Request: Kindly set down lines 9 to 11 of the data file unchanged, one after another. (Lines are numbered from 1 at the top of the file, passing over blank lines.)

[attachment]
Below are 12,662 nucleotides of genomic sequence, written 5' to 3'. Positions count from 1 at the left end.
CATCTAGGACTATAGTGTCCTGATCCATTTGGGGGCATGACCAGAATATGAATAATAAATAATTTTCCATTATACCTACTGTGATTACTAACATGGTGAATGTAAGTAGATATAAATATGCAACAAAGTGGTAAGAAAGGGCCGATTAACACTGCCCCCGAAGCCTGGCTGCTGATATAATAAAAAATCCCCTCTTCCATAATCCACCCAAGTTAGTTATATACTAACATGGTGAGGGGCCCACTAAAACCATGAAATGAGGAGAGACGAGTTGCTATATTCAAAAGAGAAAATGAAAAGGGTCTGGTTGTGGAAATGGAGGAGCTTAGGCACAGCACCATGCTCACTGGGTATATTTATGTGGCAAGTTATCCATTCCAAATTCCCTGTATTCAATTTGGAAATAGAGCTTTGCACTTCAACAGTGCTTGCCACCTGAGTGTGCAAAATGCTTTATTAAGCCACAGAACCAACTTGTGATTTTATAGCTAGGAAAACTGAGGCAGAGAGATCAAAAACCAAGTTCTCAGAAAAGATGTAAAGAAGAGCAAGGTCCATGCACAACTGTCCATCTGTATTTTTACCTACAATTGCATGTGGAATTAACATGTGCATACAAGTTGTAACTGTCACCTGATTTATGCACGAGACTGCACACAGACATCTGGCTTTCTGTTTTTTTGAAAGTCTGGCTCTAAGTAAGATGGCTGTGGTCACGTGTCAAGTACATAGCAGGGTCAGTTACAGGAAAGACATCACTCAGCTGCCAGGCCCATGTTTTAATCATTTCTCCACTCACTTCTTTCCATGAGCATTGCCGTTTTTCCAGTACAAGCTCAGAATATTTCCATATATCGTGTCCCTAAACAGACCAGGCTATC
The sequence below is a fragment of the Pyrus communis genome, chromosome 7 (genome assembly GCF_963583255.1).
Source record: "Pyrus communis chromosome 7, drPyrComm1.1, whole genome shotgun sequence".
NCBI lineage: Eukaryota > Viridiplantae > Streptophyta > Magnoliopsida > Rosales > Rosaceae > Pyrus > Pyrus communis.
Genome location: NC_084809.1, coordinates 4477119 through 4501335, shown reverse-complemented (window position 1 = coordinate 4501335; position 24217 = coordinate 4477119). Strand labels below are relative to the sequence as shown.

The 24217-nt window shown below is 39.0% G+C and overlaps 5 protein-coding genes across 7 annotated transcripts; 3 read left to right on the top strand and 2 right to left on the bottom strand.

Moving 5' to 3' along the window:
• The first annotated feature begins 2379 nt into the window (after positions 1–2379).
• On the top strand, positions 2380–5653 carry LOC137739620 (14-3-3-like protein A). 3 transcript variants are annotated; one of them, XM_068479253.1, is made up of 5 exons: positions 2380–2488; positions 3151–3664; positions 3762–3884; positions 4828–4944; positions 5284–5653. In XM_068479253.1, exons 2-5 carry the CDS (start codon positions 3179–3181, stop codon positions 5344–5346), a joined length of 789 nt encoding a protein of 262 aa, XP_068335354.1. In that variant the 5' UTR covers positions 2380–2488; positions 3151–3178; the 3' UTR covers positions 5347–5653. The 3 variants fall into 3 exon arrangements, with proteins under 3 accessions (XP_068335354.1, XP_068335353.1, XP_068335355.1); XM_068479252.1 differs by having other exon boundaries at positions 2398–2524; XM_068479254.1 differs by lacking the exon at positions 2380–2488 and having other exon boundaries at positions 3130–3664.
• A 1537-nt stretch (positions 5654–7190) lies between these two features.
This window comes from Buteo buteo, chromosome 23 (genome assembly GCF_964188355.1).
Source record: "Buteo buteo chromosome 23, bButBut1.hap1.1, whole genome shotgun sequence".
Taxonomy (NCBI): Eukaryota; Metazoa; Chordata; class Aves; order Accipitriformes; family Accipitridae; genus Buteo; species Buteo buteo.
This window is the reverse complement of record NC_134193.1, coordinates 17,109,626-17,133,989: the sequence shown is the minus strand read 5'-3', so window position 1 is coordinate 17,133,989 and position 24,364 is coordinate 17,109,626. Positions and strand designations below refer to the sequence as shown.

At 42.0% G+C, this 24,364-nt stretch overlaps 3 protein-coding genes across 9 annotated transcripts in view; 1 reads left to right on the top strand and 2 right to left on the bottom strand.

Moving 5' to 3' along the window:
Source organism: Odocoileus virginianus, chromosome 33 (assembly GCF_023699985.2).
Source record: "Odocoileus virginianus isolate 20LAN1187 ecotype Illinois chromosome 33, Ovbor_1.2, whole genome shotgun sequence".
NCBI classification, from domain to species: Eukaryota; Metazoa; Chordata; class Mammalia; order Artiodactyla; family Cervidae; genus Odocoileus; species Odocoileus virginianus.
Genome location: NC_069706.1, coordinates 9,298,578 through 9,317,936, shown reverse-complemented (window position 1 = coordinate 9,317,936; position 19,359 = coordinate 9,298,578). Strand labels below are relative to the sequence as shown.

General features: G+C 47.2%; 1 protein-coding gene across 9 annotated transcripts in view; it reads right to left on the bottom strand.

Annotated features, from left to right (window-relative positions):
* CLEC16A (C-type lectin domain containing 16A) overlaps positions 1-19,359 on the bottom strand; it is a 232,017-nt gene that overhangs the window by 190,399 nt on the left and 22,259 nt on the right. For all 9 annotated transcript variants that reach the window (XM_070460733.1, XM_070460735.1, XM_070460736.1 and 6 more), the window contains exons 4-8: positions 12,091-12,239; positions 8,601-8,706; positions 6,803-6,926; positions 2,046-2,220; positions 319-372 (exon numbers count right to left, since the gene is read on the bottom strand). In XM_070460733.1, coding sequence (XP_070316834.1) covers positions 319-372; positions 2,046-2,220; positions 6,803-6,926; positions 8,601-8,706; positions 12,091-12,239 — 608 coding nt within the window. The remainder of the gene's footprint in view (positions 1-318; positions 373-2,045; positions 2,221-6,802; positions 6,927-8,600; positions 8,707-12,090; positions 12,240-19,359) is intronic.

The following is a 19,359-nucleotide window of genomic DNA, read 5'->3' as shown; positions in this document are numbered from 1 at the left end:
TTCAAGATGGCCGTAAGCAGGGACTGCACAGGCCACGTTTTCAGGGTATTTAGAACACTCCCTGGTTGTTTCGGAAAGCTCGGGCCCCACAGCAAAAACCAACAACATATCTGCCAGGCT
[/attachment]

• The first annotated feature begins 2379 nt into the window (after positions 1–2379).
• On the top strand, positions 2380–5653 carry LOC137739620 (14-3-3-like protein A). 3 transcript variants are annotated; one of them, XM_068479253.1, is made up of 5 exons: positions 2380–2488; positions 3151–3664; positions 3762–3884; positions 4828–4944; positions 5284–5653. In XM_068479253.1, exons 2-5 carry the CDS (start codon positions 3179–3181, stop codon positions 5344–5346), a joined length of 789 nt encoding a protein of 262 aa, XP_068335354.1. In that variant the 5' UTR covers positions 2380–2488; positions 3151–3178; the 3' UTR covers positions 5347–5653. The 3 variants fall into 3 exon arrangements, with proteins under 3 accessions (XP_068335354.1, XP_068335353.1, XP_068335355.1); XM_068479252.1 differs by having other exon boundaries at positions 2398–2524; XM_068479254.1 differs by lacking the exon at positions 2380–2488 and having other exon boundaries at positions 3130–3664.
• A 1537-nt stretch (positions 5654–7190) lies between these two features.